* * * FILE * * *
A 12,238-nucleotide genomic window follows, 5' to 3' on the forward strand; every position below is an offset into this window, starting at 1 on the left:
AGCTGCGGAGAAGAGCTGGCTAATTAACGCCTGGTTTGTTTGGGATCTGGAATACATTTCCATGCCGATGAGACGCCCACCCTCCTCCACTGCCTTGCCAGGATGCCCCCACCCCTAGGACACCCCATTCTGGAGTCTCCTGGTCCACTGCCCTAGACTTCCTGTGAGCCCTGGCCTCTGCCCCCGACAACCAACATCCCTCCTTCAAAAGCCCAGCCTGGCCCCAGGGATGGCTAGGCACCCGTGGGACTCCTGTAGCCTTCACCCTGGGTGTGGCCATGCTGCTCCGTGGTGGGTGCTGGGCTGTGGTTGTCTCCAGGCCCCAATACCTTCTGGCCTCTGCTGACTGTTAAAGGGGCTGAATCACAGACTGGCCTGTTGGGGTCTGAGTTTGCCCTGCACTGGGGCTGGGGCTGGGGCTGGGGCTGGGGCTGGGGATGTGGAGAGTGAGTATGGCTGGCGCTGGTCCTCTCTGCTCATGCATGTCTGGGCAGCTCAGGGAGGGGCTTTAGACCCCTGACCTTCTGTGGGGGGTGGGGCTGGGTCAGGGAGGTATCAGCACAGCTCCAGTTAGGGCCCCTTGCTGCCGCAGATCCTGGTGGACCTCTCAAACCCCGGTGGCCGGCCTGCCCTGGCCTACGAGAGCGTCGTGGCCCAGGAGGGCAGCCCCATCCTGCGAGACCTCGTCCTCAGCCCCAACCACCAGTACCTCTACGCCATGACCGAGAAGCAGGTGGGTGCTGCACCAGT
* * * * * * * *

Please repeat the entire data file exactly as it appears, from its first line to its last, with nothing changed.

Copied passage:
A 12,238-nucleotide genomic window follows, 5' to 3' on the forward strand; every position below is an offset into this window, starting at 1 on the left:
AGCTGCGGAGAAGAGCTGGCTAATTAACGCCTGGTTTGTTTGGGATCTGGAATACATTTCCATGCCGATGAGACGCCCACCCTCCTCCACTGCCTTGCCAGGATGCCCCCACCCCTAGGACACCCCATTCTGGAGTCTCCTGGTCCACTGCCCTAGACTTCCTGTGAGCCCTGGCCTCTGCCCCCGACAACCAACATCCCTCCTTCAAAAGCCCAGCCTGGCCCCAGGGATGGCTAGGCACCCGTGGGACTCCTGTAGCCTTCACCCTGGGTGTGGCCATGCTGCTCCGTGGTGGGTGCTGGGCTGTGGTTGTCTCCAGGCCCCAATACCTTCTGGCCTCTGCTGACTGTTAAAGGGGCTGAATCACAGACTGGCCTGTTGGGGTCTGAGTTTGCCCTGCACTGGGGCTGGGGCTGGGGCTGGGGCTGGGGCTGGGGATGTGGAGAGTGAGTATGGCTGGCGCTGGTCCTCTCTGCTCATGCATGTCTGGGCAGCTCAGGGAGGGGCTTTAGACCCCTGACCTTCTGTGGGGGGTGGGGCTGGGTCAGGGAGGTATCAGCACAGCTCCAGTTAGGGCCCCTTGCTGCCGCAGATCCTGGTGGACCTCTCAAACCCCGGTGGCCGGCCTGCCCTGGCCTACGAGAGCGTCGTGGCCCAGGAGGGCAGCCCCATCCTGCGAGACCTCGTCCTCAGCCCCAACCACCAGTACCTCTACGCCATGACCGAGAAGCAGGTGGGTGCTGCACCAGT